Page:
This helps you to feed your plants with nutrition and improve the health of your soil.
After all, organic compost is one of the most popular substances to add to your garden. You can buy compost at any garden store, but it is easy and much cheaper to make your own. It not only helps you save on money but also reduces your waste footprint on the earth.
Besides providing nutrition to the plants, compost also helps in moderating the soil temperature and retains moisture. However, there can be misconceptions about composting at home, like it's too complicated or it smells bad. If you start composting the right way, you will be able to produce the best soil booster around without any hassle. Here’s a low-down on how to go about preparing organic compost the right way:
What is composting?
Before getting into the deets, let's understand the meaning of composting. It means putting organic material together in a pile and allowing them to decompose into a form which can be used to provide an extra supply of nutrition to the plants. The 'Black Gold' plays multiple roles in a garden, from improving the texture of the soil to adding nutritional layers. If you want the prolific growth of your plants, add a layer of compost and watch them flourish.
Benefits of composting
Many urban gardeners are adapting composting into their gardening regimes, here's why:
Nutrition for plants, as well as the soil
Organic compost helps in adding the much-needed carbon and nitrogen to the soil. The nutrients are utilised by the plants for their growth and the photosynthesis process. It even helps soil in retaining moisture.
Compost brings beneficial organisms to the soil
Bacteria, fungi, protozoa, and other beneficial microorganisms get added to the soil due to composting. These microorganisms help in aerating the soil and repelling plant diseases.
Reduces waste generation
Composting helps in reducing kitchen waste by up to 30%. This helps in reducing your waste footprint and is beneficial for the environment.
Use your homemade organic compost and grow these staple veggies at home
How to make organic compost at home?
Choose a compost bin in which you will be adding the pile for decomposing. To prepare an organic compost pile you will require three ingredients: brown material, green material and an adequate amount of water. Green material refers to plant remains, grass trimmings, fruit peels, kitchen scrap, leftovers, coffee grounds, tea leaves, etc. On the other hand, brown material includes; dead leaves, newspaper, hay, twigs, branches, wood clippings from tees, etc. A healthy pile of organic compost contains an equal ratio of brown and green material, where the green material brings nitrogen and the brown material brings carbon. Moisten the pile by spraying water on it to make it soggy. Wet compost can drown essential microbes. Avoid using items that can attract rodents and make the pile smelly, including:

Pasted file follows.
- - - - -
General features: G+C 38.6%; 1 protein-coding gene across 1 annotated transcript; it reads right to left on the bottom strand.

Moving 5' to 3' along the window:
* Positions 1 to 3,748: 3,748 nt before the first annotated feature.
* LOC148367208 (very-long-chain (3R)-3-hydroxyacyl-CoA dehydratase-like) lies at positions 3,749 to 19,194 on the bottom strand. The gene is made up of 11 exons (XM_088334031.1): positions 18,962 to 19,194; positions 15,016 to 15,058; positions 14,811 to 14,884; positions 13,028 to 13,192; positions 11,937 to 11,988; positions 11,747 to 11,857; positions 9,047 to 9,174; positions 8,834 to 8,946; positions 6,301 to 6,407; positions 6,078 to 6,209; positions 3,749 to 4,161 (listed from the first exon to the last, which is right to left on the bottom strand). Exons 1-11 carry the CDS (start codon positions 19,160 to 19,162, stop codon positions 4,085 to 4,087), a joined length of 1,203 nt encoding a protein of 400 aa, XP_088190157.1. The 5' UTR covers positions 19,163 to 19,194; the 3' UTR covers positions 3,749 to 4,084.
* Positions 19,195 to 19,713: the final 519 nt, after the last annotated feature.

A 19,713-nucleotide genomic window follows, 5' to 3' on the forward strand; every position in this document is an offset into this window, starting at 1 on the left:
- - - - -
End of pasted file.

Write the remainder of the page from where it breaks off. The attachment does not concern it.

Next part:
- Dairy products
- Meat, animal products, and bones
- Plants treated with pesticides
- Infected or diseased plants: the disease can spread to other plants through the compost.
- Dog and cat waste: it may contain harmful bacteria that can make the compost hazardous.
The ideal temperature for your pile to decompose is between 54-60℃. If the temperature rises above 60℃, allow the pile to aerate to bring it down. Keep moistening the pile as it dries out.
Things & Material You Will Need To Prepare Compost
- Compost Bin
- Organic Material (Green & Brown Material)
- Pitchfork or Shovel
Types of composting
There are several methods to prepare organic compost. The most common types are hot compost, cold compost, and vermicompost.
It's the simplest form of composting that includes collecting organic waste (such as; fruit peels, coffee grounds, eggshells, etc.) and then corralling them in a compost bin. Over time, the material decomposes and turns into organic compost.
This method is faster but requires more attention. The ingredients that are required for hot composting are nitrogen, carbon, air and water. Over the hot months of the year, these items feed microorganisms that speed up the decay process. One batch takes 3-4 months to decay and become ready to use.
This method requires help from worms. When the worms feed on the food scraps, they release castings, which are rich in nitrogen. These can be easily purchased from a garden supplier.
Read to learn how vermicomposting can be a boon for your yield.
Preparing the compost
You can prepare compost throughout the year, although, in the winter season, the decomposition rate goes down. Preparing compost is an ongoing task. You can keep recycling your household waste and prepare the black gold for your plants.
Keep an eye out for your compost to ensure it's decomposing right. If it starts to smell bad, the chances are that the ratio is off. Check if the pile is too wet or too dry. Check if there's an equal amount of green and brown material in your compost. Ensure that the compost is aerated at all times. Use a pitchfork to turn the pile every two to four weeks. Turning the compost pile will help it decompose faster and prevent material from melting down and developing an odour.
Once the pile turns into a black, crumbly textured material, it's ready to re-energize your gardens.
Re-energize your garden with compost
When the compost pile turns black/brown and no longer gives off heat, it's fully decomposed and ready to feed your plants. Add 5-6 inches of compost to your vegetable beds. Mix a thick layer of compost with the potting soil at the beginning of every planting season. You can even use the compost as mulch as it helps in retaining the moisture and discourages the growth of weeds.
Every gardener has their gardening style, so it's up to you to decide which composting method suits your garden space. However, it's safe to say that composting at home is incredibly easy and environment-friendly. With some hard work, you can get the healthiest garden on the block.